Jer 48: "The prophet Jeremiah reviews the neighbouring nations
to Judah, and pronounces divine judgment. Jer 48 is against Moab, because they
did not wisely benefit from their long period of peace (v 11). They thought they
did, by fortifying their cities, establishing their worship, building up their
wealth. But these were the very grounds of complaint against the nation (v 7).
So the prophet declares that  they will be invaded by Babylon: vv 1-5. 
Therefore they were urged to flee: vv 6-10.  Consequently Moab would become
desolate: vv 11-25.  The reasons for divine judgment are given: vv 26-30. 
A lamentation for Moab is expressed: vv 31-39.  The Babylonian invasion is
pronounced: vv 40-46.  There is a restoration for Moab: v 47.
Moab and Ammon were closely related to Israel, being born of
the incestuous union between Lot and his two daughters (Gen 19:31-38). Moab
signifies 'from a father', and Ammon 'son of my people'. In his treatment of
Moab, Jeremiah reproduces some of the language of Isaiah 140 years earlier (cp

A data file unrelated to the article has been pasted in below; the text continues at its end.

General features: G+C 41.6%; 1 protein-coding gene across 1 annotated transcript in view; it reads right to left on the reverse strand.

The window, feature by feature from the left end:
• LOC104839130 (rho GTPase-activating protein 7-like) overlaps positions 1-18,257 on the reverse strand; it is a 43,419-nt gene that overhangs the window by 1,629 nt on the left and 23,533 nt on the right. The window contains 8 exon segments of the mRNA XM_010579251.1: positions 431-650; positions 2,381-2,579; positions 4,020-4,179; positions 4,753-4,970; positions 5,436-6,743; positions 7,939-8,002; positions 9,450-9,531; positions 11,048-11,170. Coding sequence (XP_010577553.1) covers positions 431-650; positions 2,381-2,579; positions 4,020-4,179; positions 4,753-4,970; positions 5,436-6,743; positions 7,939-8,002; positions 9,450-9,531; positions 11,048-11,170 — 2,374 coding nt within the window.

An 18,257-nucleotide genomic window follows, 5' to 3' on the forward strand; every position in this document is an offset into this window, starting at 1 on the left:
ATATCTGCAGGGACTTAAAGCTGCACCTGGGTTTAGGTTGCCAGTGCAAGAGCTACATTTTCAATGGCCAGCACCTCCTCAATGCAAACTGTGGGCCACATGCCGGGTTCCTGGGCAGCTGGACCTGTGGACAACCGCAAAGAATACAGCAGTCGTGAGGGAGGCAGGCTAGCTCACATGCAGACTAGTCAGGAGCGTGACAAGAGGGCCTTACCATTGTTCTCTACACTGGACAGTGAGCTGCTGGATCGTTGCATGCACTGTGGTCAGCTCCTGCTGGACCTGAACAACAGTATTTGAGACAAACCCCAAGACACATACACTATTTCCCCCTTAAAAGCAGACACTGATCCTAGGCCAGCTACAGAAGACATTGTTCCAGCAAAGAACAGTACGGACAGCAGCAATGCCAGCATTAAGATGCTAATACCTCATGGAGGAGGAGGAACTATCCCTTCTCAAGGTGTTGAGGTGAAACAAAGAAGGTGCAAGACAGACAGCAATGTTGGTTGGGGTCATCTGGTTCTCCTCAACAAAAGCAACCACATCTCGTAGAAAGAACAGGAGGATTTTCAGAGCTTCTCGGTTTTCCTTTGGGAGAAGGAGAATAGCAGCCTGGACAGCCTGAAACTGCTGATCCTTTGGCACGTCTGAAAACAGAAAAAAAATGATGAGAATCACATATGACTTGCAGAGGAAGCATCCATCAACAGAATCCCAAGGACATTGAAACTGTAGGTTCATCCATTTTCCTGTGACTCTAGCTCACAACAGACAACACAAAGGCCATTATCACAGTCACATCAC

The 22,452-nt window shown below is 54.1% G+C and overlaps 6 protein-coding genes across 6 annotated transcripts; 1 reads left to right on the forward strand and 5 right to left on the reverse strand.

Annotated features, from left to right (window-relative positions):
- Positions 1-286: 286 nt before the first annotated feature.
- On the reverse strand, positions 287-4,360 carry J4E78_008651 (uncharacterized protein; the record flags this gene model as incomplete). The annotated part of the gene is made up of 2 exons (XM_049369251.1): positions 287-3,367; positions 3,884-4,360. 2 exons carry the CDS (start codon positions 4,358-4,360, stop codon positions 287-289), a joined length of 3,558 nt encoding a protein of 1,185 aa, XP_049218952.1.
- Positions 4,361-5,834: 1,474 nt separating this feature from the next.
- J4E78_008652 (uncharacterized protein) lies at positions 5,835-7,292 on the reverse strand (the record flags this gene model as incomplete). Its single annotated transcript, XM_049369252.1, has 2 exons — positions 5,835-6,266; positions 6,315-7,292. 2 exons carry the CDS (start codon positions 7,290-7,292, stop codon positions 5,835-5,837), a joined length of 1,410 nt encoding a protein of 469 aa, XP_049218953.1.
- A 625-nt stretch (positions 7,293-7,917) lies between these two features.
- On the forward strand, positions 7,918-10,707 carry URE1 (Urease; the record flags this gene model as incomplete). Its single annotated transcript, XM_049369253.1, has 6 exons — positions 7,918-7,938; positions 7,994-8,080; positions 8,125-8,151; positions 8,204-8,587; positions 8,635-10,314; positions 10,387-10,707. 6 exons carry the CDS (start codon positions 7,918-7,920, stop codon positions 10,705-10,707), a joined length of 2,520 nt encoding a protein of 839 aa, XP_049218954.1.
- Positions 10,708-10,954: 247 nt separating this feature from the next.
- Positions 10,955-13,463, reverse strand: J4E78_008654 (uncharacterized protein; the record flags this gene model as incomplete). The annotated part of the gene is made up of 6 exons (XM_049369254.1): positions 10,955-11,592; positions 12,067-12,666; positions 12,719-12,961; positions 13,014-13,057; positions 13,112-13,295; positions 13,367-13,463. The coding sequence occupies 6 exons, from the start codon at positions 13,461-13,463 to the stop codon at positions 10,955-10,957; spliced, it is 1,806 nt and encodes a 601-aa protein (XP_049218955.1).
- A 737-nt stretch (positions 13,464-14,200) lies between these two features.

Isa 15;16), and applies them to the Babylonian invasion as Isaiah did to the
Assyrian. Though closely related to Israel, even in language, the Moabites
showed hostility to them on Israel's original approach to the Land, and refused
them hospitality, on account of which they were denied entrance into the
congregation of Yahweh to the tenth generation (Deu 23:4). They hired Balaam
against Israel, and used their women to entice Israel from their allegiance (Num
25:1). But a latter-day restoration of Moab is seen in the redemption of natural
Israel (Jer 48:47), who have acted as did Moab formerly" (GEM).
DWELL AMONG THE ROCKS: "Coneys are creatures of little
power, yet they make their home in the crags" (Pro 30:26).